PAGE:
Monday, January 22, 2007

Monday roundup

Just some short comments--

The Merkel-Putin summit over the weekend appears to have put the Russia-Germany relationship back on track. Germany certainly doesn't appear interested in carrying US water for promoting alternatives to Russia as the primary energy supplier from the Eurasian space and instead is committed to making Germany Russia's energy base--which in a decade means that Germany will no longer have its energy held hostage by states further east who have problems with Russia.

Serbian elections: Radicals take the largest share of seats but are in the minority--will the parties that favor closer ties with Europe heed President Tadic's call to quickly form a viable coalition, or could Serbia face the same thing as Ukraine did with the meltdown of its Orange coalition?

America may still be the world's leading power but other countries are closing the gaps, as China's anti-sat missile test demonstrates.

Grazdanin Gvosdev's comments are worth analyzing at length. First, while no doubt the fact that Merkel, despite making some attempts to be less beholden to Putin than Schroeder, is reverting to what realpolitik demands; that is nothing particularly egregious from an American perspective. Second, it is difficult to see why the whole Kosovo mess, is something on the debit side of the USA. It would be more accurate to argue that in point of fact, it is the EU countries, rather than the USA, which has more at stake
in stability or lack thereof, in the Western Balkans.

As per the Chinese missile test, while it is more evidence of increasing Chinese military prowess, per se, that is less worrying from the perspective of continuing American hegemony, in the world system, than the disaster of the whole Iraq adventure, as well as the whole non-policy vis-`a-vis Israel and the Palestinians. From that perspective, the Chinese missile test, is small beer indeed.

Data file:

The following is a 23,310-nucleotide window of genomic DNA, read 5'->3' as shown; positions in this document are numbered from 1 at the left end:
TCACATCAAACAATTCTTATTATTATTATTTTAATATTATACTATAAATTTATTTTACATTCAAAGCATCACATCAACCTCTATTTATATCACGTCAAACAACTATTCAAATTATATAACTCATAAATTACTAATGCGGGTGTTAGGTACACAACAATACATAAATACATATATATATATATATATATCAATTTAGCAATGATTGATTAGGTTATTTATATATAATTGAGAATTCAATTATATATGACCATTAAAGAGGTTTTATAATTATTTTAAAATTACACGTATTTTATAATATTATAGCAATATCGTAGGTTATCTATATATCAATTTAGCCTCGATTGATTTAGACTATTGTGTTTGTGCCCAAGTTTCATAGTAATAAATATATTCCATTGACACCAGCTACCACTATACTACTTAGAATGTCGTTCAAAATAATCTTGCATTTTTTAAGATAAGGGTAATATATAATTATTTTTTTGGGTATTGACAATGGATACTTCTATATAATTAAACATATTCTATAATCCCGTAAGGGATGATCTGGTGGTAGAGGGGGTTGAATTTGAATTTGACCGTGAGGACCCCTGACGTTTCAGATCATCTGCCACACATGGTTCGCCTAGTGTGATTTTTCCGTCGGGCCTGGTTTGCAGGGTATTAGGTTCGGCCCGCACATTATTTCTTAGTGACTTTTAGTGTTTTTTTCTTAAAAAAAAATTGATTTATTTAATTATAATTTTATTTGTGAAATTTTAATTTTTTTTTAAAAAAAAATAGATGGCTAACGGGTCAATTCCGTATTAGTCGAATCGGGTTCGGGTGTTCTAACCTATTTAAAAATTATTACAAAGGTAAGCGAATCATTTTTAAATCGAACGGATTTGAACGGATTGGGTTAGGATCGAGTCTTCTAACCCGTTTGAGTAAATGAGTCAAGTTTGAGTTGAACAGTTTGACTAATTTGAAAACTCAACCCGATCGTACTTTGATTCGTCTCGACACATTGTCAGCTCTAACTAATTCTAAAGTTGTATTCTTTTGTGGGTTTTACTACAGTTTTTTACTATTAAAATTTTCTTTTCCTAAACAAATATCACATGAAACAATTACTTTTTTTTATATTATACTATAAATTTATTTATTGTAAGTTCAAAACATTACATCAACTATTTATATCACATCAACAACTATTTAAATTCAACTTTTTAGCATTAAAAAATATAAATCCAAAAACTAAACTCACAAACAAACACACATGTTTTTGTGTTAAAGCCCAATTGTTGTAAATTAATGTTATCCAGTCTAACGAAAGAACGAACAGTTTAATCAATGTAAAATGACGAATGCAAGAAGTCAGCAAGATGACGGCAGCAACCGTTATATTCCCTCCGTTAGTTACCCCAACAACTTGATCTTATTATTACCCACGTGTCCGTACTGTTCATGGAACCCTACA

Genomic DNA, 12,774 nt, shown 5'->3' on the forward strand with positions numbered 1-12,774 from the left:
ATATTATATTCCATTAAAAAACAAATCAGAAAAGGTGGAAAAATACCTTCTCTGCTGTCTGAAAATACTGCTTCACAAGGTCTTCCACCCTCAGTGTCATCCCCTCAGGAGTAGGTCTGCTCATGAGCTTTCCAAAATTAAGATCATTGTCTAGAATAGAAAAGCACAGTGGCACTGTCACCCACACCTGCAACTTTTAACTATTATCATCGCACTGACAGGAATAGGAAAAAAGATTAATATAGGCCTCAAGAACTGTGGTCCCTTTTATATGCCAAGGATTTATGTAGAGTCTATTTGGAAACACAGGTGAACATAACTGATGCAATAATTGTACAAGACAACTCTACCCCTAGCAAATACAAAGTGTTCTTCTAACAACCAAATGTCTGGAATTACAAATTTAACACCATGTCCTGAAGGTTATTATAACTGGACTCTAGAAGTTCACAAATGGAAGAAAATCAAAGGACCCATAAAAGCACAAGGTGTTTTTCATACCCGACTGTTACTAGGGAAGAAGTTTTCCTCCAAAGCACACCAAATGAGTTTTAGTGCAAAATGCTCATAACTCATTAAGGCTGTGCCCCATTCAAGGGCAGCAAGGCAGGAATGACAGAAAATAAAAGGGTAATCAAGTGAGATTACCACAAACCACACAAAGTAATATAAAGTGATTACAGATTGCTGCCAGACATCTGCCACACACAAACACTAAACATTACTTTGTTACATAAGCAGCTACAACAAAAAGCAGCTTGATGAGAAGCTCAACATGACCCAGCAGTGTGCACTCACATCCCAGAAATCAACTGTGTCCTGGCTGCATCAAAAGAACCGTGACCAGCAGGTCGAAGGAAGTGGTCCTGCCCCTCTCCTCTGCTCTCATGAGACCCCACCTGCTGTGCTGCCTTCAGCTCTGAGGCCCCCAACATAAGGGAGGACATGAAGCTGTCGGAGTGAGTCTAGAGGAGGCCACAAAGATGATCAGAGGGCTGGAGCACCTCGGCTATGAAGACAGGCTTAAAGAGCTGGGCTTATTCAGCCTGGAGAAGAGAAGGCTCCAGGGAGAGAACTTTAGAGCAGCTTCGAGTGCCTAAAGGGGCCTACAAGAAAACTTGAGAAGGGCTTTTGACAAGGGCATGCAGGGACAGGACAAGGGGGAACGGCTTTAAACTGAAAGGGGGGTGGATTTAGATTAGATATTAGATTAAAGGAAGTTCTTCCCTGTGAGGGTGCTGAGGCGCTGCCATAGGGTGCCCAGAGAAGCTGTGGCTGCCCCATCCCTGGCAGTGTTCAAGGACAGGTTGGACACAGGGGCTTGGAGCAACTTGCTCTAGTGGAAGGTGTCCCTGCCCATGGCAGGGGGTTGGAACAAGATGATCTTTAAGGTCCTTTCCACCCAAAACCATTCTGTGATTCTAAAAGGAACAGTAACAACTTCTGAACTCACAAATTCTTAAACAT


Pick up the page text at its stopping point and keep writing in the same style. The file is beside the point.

And Nick, don't forget, once the Indians tweaked the Russian fighter jets, they outperformed the best US models. So your military-technological lead could easily be eroded if various states decide to work together.
Where can someone read up on on the Indian tweaked Russian jets?
Anonymous 1:44:
Also would add this report too:
Thanks Anonymous 2.03 - There was some reference to this in a few Wall St. reports last year - We're probably spending way too much money on that new fighter. By the time it's built it may be outdated.
The Chinese - from their perspective - probably don't mind the US guarding their gas station in the Middle East while they produce millions of new scientists.
We do not have jobs for the scientists we have trained over the last 20 years. Nobody but nobody from the white upper-middle class in US studies science - there is no future left in it.
Why study science? You work in a lab for thirty years - not always with secure benefits and pension - and suddenly you're canned. Maybe you have some money , but probably not. If you developed something, the company owns the patent. Maybe they sold it. Meanwhile management is doing deals and making millions. Meanwhile your stockbroker makes ten times what the scientist makes. just be making phone calls. The popular media also ridicules scientists.
Post a Comment

<< Home

This page is powered by Blogger. Isn't yours?